Skip to comments.Excellent: Senate introduces a bill to abolish RFS biofuels mandate
Posted on 06/21/2013 6:17:19 PM PDT by Ernest_at_the_Beach
In an epic and unexpected turn of events on Thursday, the House version of the farm bill failed to gain enough traction to make it into conference with the Senate, but the fact that the farm bill lives on in its current form wedded to food stamps and chock-full of more agribusiness pork than you can shake a stick at is a deplorable testament to the staying power of farm subsidies and the lobbyists who love them. Once you start handing out subsidies, the relevant special interests are reliably reluctant to let them go, and most unfortunately, the farm bill isnt the only legislation on which powerful agribusiness lobbies keep a protective eye.
Last April, bipartisan lawmakers in the House introduced a bill that would abolish the Renewable Fuel Standard, the federal regulation beloved by biofuels interests because of the convenient way in which it requires consumers to buy their product via forcing energy companies to blend it with their gasoline, whether or not they might actually want to. Now, the Senate is coming out with their own version also on a bipartisan basis, I might add.
WASHINGTON, DC Today, U.S. Senators John Barrasso (R-WY), Mark Pryor (D-AR) and Pat Toomey (R-PA) introduced The Renewable Fuel Standard Repeal Act (S. 1195). The bill would repeal the Renewable Fuel Standard (RFS) in its entirety.
The Renewable Fuel Standard is fundamentally broken and beyond repair, said Senator Barrasso. Instead of delivering meaningful environmental benefits, its driven up food and fuel costs for American families. This flawed program will also inevitably lead to widespread lawsuits against American manufacturers. When Congress enacts bad policy, the right response is to scrap it and start over.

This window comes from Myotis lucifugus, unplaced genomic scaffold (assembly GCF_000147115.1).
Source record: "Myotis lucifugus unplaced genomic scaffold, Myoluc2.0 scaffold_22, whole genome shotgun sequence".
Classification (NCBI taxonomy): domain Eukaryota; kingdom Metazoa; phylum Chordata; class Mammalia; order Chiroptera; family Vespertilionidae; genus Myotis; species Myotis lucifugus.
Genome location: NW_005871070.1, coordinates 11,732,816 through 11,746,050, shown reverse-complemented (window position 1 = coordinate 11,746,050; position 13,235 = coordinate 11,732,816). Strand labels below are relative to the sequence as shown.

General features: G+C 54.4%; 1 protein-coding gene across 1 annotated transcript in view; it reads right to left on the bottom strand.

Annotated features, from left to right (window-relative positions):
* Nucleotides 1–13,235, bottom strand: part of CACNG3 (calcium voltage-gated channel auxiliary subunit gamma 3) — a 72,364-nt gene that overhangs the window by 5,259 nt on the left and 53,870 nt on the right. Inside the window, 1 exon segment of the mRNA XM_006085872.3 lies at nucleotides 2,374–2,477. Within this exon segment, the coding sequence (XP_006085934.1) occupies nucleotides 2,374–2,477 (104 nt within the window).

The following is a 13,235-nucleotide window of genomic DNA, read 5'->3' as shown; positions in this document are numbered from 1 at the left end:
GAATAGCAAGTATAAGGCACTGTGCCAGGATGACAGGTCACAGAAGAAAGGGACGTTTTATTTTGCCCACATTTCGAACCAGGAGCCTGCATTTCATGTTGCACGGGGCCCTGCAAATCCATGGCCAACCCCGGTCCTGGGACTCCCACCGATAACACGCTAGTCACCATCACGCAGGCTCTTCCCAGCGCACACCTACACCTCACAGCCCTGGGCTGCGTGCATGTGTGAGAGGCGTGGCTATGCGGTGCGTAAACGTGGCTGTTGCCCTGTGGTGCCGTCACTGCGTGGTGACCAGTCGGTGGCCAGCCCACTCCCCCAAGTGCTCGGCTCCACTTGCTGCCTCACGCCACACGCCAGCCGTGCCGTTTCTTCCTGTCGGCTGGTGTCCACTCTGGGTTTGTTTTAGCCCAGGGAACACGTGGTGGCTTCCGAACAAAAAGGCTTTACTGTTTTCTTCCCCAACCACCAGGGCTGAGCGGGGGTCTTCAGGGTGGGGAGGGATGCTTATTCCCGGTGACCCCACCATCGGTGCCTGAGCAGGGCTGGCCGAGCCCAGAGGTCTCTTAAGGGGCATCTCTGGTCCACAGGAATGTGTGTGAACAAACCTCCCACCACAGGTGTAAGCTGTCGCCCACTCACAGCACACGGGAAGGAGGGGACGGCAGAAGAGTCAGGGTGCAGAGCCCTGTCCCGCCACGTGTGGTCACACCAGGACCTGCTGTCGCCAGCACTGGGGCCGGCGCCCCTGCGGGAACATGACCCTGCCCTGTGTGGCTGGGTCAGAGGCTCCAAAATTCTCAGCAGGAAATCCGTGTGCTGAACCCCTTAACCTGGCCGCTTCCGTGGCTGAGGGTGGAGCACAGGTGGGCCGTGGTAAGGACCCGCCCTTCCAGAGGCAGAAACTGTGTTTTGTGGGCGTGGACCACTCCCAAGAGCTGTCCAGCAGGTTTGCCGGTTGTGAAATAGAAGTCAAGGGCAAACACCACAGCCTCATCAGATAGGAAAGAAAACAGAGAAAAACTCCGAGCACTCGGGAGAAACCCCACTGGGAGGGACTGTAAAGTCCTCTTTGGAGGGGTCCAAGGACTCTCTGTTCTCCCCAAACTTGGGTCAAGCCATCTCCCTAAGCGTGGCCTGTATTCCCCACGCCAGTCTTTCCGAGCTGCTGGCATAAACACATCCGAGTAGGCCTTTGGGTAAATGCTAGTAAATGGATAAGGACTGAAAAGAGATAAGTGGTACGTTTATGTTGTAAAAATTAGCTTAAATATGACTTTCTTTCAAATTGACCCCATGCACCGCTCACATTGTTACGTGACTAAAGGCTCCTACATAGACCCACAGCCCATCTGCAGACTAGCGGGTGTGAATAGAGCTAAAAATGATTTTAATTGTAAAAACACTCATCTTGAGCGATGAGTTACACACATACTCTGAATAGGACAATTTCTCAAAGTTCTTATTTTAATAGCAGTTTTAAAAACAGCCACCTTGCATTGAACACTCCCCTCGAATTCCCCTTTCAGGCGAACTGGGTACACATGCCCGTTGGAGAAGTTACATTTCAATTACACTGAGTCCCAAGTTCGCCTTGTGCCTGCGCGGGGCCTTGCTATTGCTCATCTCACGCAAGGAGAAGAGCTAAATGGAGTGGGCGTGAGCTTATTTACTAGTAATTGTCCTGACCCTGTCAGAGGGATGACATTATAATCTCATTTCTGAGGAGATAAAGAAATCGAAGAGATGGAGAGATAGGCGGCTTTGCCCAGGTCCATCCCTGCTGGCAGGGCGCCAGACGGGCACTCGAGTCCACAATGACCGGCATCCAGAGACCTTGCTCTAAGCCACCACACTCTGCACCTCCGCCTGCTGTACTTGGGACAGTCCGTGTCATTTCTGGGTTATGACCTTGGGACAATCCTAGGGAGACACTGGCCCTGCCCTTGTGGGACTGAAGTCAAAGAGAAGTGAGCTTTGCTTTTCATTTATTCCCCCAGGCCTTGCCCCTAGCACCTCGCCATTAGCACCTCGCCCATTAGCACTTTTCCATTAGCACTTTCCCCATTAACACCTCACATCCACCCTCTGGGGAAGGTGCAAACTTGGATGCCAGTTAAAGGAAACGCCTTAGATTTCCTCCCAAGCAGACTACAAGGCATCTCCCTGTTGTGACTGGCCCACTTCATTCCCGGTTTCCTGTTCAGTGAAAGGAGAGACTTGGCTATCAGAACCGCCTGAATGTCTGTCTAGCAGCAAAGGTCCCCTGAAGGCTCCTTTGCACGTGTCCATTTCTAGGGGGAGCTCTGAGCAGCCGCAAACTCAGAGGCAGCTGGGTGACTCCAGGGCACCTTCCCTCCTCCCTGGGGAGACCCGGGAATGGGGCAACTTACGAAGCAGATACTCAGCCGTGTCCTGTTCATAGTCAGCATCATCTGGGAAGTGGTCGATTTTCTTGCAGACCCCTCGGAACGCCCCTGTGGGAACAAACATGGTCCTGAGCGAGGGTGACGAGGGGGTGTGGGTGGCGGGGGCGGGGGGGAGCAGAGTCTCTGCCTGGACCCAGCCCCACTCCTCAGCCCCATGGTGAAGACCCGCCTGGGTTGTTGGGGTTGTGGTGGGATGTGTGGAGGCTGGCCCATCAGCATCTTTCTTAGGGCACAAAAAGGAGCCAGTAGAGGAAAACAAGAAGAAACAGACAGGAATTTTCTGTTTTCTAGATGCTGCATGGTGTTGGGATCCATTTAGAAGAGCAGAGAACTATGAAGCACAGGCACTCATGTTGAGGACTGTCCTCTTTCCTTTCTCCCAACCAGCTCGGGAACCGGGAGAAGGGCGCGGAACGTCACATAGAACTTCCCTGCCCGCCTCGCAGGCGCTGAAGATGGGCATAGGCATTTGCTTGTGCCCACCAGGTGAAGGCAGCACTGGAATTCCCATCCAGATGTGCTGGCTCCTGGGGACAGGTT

The Renewable Fuel Standard isnt working for consumers, refiners, or livestock groups,said Senator Pryor. These mandates are unworkable and need to be overhauled. Repealing the RFS will allow us to develop a new policy for advanced biofuels without driving up Arkansans gas and food prices.
In 2005, Congress established the RFS effectively requiring refiners to blend increasing volumes of biofuels (e.g., corn ethanol) into the nations gasoline supplies. In 2007, Congress expanded the RFS effectively requiring refiners to blend much larger volumes of biofuels and advanced biofuels (e.g., cellulosic ethanol) into the nations gasoline and diesel fuel supplies.
Im holding out hope, but sadly, agribusiness interests will predictably do everything they can to lobby against the bills and prevent them from becoming viable legislation which is just dumb, because nobody even likes ethanol except for them. Environmentalists dont like it; economists dont like; consumers and energy companies obviously dont like it, since they have to be mandated to use it; even the EPA has to work hard to pretend that there are any real benefits to continuing this dreadful, market-distorting, and environmentally harmful policy.
Two chances of this passing, Slim and none...and Slim just left town.
When the ‘crats get done with it the bill will outlaw coal and natural gas.
Not DOA, but DBR!!! (Dead By Reid)!!!!!
Does this repeal the subsidy to the alcohol producers, too.
If the bill stands alone and passes intact heads to the House and passes there it would be interesting to see what Obama would do. If he remains on course of driving up gas prices because of its connection to his socialist schemes and his Kulack re-settlement plan it would be vetoed.
But 99 chances out of 100 this will get loaded up with a bunch of sub sections and references to other EPA regulations which would make it ineffective comming up with lets say a 2% cut which they would ballyhoo.
Rick Scott just signed a bill eliminating the ethanol mandate in our gas here in FL.
Farm subsidies are as immoral and destructive as urban welfare. Philosophically there isn’t a whit of difference.
Does it repeal the cellulosic ethanol mandate?
I guess it doesn’t matter because if the ethanol producer don’t have a market then they won’t get a subsidy for their product.